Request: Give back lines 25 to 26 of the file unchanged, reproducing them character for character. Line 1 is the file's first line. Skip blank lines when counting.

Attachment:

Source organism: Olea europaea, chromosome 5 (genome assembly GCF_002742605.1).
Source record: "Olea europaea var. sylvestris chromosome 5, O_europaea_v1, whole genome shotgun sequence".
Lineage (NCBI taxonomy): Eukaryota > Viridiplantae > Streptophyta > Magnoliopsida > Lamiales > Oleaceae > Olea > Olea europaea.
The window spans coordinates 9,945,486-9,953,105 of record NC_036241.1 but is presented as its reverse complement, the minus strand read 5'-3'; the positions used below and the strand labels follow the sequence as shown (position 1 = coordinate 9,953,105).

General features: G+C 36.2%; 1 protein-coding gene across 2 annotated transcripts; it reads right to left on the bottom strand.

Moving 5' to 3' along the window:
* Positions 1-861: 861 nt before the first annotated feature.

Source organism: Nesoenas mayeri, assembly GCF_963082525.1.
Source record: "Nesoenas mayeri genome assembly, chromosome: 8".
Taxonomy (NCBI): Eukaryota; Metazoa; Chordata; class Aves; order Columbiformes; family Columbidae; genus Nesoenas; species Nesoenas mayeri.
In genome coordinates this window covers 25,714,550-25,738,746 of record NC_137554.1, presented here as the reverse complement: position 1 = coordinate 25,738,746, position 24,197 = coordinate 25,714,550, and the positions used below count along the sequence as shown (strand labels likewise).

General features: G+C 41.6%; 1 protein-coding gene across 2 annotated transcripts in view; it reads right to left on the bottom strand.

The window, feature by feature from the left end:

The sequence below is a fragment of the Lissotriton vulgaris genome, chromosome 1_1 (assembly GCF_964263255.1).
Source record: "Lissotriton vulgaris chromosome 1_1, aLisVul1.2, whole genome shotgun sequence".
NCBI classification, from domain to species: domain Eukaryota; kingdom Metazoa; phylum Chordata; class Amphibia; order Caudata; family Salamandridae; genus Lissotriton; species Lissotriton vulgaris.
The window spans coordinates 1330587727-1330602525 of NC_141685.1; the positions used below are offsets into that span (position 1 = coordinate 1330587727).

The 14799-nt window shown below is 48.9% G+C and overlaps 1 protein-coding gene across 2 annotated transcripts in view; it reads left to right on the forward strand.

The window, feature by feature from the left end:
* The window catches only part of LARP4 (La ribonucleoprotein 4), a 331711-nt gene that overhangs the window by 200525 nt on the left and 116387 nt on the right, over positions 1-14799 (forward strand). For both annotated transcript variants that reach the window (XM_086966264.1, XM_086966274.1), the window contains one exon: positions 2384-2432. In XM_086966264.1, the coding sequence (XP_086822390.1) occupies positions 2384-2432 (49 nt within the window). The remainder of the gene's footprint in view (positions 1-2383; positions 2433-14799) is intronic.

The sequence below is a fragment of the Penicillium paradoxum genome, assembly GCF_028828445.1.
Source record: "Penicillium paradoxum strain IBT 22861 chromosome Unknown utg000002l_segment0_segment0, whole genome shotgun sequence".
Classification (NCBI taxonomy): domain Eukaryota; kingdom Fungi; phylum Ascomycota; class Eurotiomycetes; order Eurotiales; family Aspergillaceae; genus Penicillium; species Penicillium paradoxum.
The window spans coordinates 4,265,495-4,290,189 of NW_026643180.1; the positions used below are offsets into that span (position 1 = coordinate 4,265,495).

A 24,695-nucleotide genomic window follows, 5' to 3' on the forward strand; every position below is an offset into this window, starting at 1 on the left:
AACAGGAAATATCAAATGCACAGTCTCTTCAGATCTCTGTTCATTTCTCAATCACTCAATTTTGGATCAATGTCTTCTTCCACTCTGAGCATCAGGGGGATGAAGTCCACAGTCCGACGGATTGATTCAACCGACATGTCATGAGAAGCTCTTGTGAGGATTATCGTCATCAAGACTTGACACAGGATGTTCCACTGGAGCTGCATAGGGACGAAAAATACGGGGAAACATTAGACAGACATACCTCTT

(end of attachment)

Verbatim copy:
A 24,695-nucleotide genomic window follows, 5' to 3' on the forward strand; every position below is an offset into this window, starting at 1 on the left:
AACAGGAAATATCAAATGCACAGTCTCTTCAGATCTCTGTTCATTTCTCAATCACTCAATTTTGGATCAATGTCTTCTTCCACTCTGAGCATCAGGGGGATGAAGTCCACAGTCCGACGGATTGATTCAACCGACATGTCATGAGAAGCTCTTGTGAGGATTATCGTCATCAAGACTTGACACAGGATGTTCCACTGGAGCTGCATAGGGACGAAAAATACGGGGAAACATTAGACAGACATACCTCTT